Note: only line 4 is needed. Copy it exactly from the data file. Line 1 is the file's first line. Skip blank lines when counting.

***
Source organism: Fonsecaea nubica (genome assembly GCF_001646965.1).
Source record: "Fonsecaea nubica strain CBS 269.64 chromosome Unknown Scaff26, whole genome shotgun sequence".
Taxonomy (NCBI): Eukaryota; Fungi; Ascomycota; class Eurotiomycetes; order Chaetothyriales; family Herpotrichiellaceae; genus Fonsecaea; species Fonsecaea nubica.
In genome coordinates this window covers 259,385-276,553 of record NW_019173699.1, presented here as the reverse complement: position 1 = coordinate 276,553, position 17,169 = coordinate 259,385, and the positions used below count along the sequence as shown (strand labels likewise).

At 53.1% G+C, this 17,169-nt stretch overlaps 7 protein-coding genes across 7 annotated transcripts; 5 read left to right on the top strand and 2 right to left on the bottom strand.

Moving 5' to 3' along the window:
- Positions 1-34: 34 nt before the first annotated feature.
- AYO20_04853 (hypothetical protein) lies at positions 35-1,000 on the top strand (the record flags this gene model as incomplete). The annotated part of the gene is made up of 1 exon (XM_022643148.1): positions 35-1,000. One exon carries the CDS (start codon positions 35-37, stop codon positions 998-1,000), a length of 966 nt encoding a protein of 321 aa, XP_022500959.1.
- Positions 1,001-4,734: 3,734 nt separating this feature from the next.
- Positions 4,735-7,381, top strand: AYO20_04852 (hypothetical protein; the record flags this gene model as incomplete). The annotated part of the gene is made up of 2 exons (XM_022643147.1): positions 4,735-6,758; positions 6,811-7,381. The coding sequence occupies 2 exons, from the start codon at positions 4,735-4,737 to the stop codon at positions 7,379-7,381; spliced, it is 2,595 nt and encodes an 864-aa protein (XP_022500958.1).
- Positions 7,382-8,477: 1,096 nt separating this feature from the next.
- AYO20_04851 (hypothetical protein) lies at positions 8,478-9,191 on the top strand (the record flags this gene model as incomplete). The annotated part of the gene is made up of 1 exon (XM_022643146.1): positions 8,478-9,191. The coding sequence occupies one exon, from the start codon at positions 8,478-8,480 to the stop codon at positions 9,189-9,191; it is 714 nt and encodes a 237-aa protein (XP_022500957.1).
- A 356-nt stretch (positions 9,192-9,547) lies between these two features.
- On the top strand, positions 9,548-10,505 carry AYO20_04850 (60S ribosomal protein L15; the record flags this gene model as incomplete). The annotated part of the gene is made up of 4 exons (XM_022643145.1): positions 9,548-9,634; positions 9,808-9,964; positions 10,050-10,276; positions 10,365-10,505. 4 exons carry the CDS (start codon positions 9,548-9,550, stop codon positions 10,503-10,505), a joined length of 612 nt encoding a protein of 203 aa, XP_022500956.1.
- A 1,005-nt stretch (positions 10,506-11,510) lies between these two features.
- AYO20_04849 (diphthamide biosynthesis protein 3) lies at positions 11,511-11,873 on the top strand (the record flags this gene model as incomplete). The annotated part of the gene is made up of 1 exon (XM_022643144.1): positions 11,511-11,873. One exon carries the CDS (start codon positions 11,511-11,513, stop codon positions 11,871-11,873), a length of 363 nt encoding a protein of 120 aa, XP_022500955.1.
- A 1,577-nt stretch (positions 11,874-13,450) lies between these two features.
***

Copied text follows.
In genome coordinates this window covers 259,385-276,553 of record NW_019173699.1, presented here as the reverse complement: position 1 = coordinate 276,553, position 17,169 = coordinate 259,385, and the positions used below count along the sequence as shown (strand labels likewise).